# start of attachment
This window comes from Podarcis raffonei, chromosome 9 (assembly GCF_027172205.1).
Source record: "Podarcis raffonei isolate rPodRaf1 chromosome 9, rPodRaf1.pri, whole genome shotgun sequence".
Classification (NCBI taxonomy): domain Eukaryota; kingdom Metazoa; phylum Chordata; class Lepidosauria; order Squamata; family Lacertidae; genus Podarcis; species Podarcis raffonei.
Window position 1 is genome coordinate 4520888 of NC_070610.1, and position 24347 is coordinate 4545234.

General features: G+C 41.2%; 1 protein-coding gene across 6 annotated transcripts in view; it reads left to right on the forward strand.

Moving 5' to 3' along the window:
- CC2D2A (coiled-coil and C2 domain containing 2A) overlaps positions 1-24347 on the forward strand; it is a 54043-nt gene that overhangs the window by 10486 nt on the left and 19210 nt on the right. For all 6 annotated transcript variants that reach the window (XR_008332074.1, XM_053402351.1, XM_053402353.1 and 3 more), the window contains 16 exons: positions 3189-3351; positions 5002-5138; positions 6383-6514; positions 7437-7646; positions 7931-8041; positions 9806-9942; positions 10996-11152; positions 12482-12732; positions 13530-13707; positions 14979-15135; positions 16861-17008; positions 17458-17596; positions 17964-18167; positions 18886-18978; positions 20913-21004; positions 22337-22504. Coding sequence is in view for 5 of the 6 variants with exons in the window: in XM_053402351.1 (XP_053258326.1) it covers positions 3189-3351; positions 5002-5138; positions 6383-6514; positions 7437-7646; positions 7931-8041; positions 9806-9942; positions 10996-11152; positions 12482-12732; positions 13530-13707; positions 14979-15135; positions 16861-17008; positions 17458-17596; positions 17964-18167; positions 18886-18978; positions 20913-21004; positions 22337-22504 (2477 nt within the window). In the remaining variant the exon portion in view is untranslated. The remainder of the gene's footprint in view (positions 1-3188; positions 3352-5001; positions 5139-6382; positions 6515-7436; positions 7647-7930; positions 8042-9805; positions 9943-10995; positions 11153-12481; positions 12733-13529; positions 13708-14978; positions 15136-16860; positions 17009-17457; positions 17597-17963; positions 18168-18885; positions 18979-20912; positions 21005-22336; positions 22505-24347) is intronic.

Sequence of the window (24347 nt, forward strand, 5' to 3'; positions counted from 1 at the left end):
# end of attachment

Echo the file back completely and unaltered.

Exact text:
This window comes from Podarcis raffonei, chromosome 9 (assembly GCF_027172205.1).
Source record: "Podarcis raffonei isolate rPodRaf1 chromosome 9, rPodRaf1.pri, whole genome shotgun sequence".
Classification (NCBI taxonomy): domain Eukaryota; kingdom Metazoa; phylum Chordata; class Lepidosauria; order Squamata; family Lacertidae; genus Podarcis; species Podarcis raffonei.
Window position 1 is genome coordinate 4520888 of NC_070610.1, and position 24347 is coordinate 4545234.

General features: G+C 41.2%; 1 protein-coding gene across 6 annotated transcripts in view; it reads left to right on the forward strand.

Moving 5' to 3' along the window:
- CC2D2A (coiled-coil and C2 domain containing 2A) overlaps positions 1-24347 on the forward strand; it is a 54043-nt gene that overhangs the window by 10486 nt on the left and 19210 nt on the right. For all 6 annotated transcript variants that reach the window (XR_008332074.1, XM_053402351.1, XM_053402353.1 and 3 more), the window contains 16 exons: positions 3189-3351; positions 5002-5138; positions 6383-6514; positions 7437-7646; positions 7931-8041; positions 9806-9942; positions 10996-11152; positions 12482-12732; positions 13530-13707; positions 14979-15135; positions 16861-17008; positions 17458-17596; positions 17964-18167; positions 18886-18978; positions 20913-21004; positions 22337-22504. Coding sequence is in view for 5 of the 6 variants with exons in the window: in XM_053402351.1 (XP_053258326.1) it covers positions 3189-3351; positions 5002-5138; positions 6383-6514; positions 7437-7646; positions 7931-8041; positions 9806-9942; positions 10996-11152; positions 12482-12732; positions 13530-13707; positions 14979-15135; positions 16861-17008; positions 17458-17596; positions 17964-18167; positions 18886-18978; positions 20913-21004; positions 22337-22504 (2477 nt within the window). In the remaining variant the exon portion in view is untranslated. The remainder of the gene's footprint in view (positions 1-3188; positions 3352-5001; positions 5139-6382; positions 6515-7436; positions 7647-7930; positions 8042-9805; positions 9943-10995; positions 11153-12481; positions 12733-13529; positions 13708-14978; positions 15136-16860; positions 17009-17457; positions 17597-17963; positions 18168-18885; positions 18979-20912; positions 21005-22336; positions 22505-24347) is intronic.

Sequence of the window (24347 nt, forward strand, 5' to 3'; positions counted from 1 at the left end):